Supreme Court Notes Challenges of Human Intervention in Hearing on 100% EVM-VVPAT Verification Plea

In the case of Association of Democratic Reforms v. Election Commission of India & Anr., the Supreme Court deliberated on the petition advocating for 100% EVM-VVPAT verification, citing concerns over potential manipulation and the need to bolster voter confidence.

The Supreme Court convened on Tuesday (April 16) to deliberate on petitions advocating for the comprehensive verification of Electronic Voting Machines (EVMs) against Voter-Verifiable Paper Audit Trail (VVPAT) records.

After a prolonged session spanning over two hours, the bench, comprising Justices Sanjiv Khanna and Dipankar Datta, deferred further proceedings to April 18. It is notable that the first phase of the Lok Sabha elections is slated to commence the following day, April 19.

At the outset of the hearing, the bench engaged Advocate Prashant Bhushan, representing the Association for Democratic Reforms, highlighting the previous consideration of the matter in 2019. During that time, the Court had directed an increase in the count of VVPATs from one EVM to 5 EVMs per assembly segment in a constituency. Bhushan contended that this directive was issued due to time constraints preceding the 2019 Lok Sabha elections, emphasizing that the matter remained open for adjudication.

"We aren't saying they (EVMs) are manipulated or have been. We are saying they can be manipulated as both EVM and VVPAT," Bhushan asserted. He underscored the presence of programmable chips in both EVMs and VVPATs, suggesting the potential insertion of malicious programs into them.

In response to the bench's query regarding the nature of reliefs sought, Bhushan proposed three options:

  1. Reverting to the paper ballot system.
  2. Allowing voters to physically deposit VVPAT slips into the ballot box for counting.
  3. Implementing transparent glass for VVPATs and counting all slips.

Bhushan emphasized the opacity of the current glass, restricting voter visibility to a brief display of the slip, followed by its cutting and descent, which remains unseen.

Proposing that in cases of a VVPAT-EVM mismatch, the VVPAT count should prevail, Bhushan argued for enhanced transparency and integrity in the electoral process.

Justice Khanna expressed skepticism regarding human intervention, asserting that it often leads to problems and questions of bias. He stressed the reliability of machines in the absence of unauthorized human interference.

During the hearing, Justice Khanna further remarked on the potential discrepancies in hand counting, citing concerns over feasibility given India's large population.

Justice Datta echoed the sentiment, urging trust in the system and cautioning against undermining it.

Bhushan raised concerns regarding potential manipulation of VVPATs, particularly in cases of consecutive votes for the same party. He highlighted doubts regarding the reliability of EVMs, citing the non-disclosure of their source code and alleged affiliations of certain EVM-manufacturing PSU directors with a political party.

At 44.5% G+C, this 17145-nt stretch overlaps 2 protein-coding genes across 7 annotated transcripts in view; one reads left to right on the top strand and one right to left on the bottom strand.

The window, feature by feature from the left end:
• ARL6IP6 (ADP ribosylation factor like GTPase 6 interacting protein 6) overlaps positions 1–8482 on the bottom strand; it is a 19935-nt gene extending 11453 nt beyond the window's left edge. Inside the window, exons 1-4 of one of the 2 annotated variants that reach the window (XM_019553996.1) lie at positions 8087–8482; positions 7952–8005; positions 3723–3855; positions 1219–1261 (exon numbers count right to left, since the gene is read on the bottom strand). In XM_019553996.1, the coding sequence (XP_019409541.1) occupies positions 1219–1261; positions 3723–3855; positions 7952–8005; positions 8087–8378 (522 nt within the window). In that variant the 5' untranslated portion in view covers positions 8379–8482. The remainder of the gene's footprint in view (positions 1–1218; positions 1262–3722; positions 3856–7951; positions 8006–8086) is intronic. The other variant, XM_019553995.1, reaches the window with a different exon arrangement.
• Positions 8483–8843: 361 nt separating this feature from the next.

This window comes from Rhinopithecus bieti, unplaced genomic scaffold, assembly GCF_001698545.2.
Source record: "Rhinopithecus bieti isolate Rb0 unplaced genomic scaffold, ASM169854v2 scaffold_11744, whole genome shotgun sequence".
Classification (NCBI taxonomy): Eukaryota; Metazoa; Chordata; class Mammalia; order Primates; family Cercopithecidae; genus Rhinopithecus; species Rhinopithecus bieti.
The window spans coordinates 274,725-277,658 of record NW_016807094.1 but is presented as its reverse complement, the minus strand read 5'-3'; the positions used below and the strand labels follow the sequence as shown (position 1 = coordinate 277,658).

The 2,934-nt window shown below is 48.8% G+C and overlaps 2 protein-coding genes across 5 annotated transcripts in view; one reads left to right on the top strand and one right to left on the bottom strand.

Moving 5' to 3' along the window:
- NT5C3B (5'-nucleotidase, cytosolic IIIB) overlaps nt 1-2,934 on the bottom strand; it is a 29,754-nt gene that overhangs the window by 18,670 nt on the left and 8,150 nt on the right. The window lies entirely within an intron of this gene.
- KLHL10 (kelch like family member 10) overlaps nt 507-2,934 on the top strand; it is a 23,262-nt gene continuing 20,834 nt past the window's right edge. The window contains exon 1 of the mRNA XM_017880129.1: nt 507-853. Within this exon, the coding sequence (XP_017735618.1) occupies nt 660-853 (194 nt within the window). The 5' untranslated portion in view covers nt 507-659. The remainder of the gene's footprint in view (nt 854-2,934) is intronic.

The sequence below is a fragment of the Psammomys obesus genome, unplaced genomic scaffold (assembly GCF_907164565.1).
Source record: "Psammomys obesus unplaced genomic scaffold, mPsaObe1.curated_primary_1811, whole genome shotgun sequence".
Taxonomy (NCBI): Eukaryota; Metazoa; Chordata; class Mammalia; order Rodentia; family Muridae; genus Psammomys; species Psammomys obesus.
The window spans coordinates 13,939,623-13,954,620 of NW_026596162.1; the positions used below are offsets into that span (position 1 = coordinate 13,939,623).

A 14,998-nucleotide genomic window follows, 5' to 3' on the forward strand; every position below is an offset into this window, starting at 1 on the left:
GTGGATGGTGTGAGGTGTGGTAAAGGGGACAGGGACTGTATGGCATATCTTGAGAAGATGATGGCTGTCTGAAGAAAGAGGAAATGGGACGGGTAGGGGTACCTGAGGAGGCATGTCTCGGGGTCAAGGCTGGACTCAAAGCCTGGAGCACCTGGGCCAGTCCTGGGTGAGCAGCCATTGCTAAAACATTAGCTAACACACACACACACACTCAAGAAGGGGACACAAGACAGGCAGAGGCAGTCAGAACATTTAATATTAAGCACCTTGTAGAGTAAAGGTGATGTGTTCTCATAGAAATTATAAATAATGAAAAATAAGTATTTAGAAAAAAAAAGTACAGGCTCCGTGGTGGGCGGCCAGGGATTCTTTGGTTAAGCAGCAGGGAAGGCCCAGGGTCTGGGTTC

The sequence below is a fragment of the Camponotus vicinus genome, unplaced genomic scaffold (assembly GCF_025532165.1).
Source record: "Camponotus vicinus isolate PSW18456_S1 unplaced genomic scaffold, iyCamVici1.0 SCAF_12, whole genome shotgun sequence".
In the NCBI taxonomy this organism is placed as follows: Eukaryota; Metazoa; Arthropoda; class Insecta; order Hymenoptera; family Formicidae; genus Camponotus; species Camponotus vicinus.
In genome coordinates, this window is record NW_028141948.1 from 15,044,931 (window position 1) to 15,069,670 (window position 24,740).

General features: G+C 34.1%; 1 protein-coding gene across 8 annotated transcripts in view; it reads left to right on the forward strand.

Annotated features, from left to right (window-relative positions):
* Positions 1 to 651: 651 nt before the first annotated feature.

Currently, the Election Commission of India (ECI) only verifies VVPATs from 5 EVMs per assembly segment in a Parliamentary constituency, which Bhushan deemed insufficient.

Senior Advocate Gopal Sankaranarayanan echoed Bhushan's arguments, emphasizing the need to bolster voter confidence in the electoral process.

After hearing the petitioners, the bench directed queries to Senior Advocate Maninder Singh, representing the Election Commission of India, regarding measures taken to ensure EVM security. The ECI outlined sealing procedures in the presence of candidates' representatives and emphasized tamper-proof storage.

The bench also inquired about penalties for EVM tampering, with Justice Khanna noting the absence of specific provisions beyond procedural violations.

Petitioners urged for increased VVPAT verification, advocating for measures to ensure free and fair elections, even if it entails slight delays. They proposed a minimum of 50% VVPAT verification to enhance transparency.

The petition, filed by the Association for Democratic Reforms, seeks extensive verification of EVM data against VVPAT records, emphasizing voters' fundamental right to verify and ensure the accuracy of their votes. The bench, led by Justice Khanna, has previously expressed reservations about the petition's intent.

In opposition, the ECI has argued against the petition, citing concerns over casting doubt on EVMs and VVPATs without substantive evidence. The ECI emphasized the challenges of manual VVPAT verification, citing labor intensiveness and susceptibility to human error.